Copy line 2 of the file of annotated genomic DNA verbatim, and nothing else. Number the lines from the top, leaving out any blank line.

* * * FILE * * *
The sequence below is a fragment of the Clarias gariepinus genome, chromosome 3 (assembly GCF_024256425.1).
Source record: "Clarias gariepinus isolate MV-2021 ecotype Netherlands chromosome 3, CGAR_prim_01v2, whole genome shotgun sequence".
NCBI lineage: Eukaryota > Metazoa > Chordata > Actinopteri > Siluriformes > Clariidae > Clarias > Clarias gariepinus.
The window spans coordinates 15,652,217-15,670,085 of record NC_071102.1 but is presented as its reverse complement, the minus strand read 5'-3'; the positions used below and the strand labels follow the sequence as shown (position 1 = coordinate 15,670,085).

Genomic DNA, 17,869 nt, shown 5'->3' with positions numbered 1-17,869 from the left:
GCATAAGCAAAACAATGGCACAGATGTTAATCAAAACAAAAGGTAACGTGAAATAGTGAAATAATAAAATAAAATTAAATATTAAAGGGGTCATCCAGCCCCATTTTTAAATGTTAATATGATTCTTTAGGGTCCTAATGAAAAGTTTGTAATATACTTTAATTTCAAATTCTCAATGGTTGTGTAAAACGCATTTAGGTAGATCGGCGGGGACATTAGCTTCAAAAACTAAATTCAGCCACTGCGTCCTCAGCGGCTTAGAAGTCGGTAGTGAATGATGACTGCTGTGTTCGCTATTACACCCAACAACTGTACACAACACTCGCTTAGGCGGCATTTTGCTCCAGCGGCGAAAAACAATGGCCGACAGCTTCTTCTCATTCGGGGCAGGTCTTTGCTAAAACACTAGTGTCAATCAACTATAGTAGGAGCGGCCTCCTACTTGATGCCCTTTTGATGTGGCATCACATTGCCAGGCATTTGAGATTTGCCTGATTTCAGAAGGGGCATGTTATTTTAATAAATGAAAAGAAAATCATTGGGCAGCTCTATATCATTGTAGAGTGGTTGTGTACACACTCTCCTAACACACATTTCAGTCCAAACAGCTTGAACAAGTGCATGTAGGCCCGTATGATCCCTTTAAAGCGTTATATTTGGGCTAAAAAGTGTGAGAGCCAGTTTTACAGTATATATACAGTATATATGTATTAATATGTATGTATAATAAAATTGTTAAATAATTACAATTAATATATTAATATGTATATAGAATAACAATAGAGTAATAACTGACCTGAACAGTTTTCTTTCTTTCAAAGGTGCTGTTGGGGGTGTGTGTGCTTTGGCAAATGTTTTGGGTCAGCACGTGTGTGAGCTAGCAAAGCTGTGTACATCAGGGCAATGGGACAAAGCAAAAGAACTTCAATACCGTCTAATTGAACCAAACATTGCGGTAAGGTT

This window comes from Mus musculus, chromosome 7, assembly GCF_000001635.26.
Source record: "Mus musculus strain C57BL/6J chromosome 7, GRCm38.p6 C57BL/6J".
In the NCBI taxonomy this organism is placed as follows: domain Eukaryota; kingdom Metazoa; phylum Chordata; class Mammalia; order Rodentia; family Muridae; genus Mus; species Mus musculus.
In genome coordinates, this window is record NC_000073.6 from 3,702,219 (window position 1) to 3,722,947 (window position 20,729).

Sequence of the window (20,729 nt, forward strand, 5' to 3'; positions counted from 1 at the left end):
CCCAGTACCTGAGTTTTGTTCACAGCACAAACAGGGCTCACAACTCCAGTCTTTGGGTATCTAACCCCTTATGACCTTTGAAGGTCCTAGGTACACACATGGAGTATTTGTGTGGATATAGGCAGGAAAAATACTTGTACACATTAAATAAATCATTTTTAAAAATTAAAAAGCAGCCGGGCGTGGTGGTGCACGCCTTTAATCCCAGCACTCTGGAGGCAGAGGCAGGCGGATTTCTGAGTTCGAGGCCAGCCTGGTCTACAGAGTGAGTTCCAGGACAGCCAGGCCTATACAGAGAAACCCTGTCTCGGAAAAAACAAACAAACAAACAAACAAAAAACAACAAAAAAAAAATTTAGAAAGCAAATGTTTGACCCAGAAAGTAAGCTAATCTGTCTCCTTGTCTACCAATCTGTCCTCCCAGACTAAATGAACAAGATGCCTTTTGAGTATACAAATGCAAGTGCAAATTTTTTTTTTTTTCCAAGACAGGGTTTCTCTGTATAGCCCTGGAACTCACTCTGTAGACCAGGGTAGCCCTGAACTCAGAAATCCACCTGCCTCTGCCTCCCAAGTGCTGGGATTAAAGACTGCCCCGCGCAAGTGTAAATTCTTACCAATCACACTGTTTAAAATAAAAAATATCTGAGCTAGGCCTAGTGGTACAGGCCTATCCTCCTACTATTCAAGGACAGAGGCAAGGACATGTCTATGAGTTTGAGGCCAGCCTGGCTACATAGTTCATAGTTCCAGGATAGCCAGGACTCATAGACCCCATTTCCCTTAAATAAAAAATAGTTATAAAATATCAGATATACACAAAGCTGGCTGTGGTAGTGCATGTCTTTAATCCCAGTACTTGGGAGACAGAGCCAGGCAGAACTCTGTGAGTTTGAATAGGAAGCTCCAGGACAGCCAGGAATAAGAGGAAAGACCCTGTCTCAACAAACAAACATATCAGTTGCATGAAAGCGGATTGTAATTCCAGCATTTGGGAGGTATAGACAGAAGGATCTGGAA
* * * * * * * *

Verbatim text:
Source record: "Clarias gariepinus isolate MV-2021 ecotype Netherlands chromosome 3, CGAR_prim_01v2, whole genome shotgun sequence".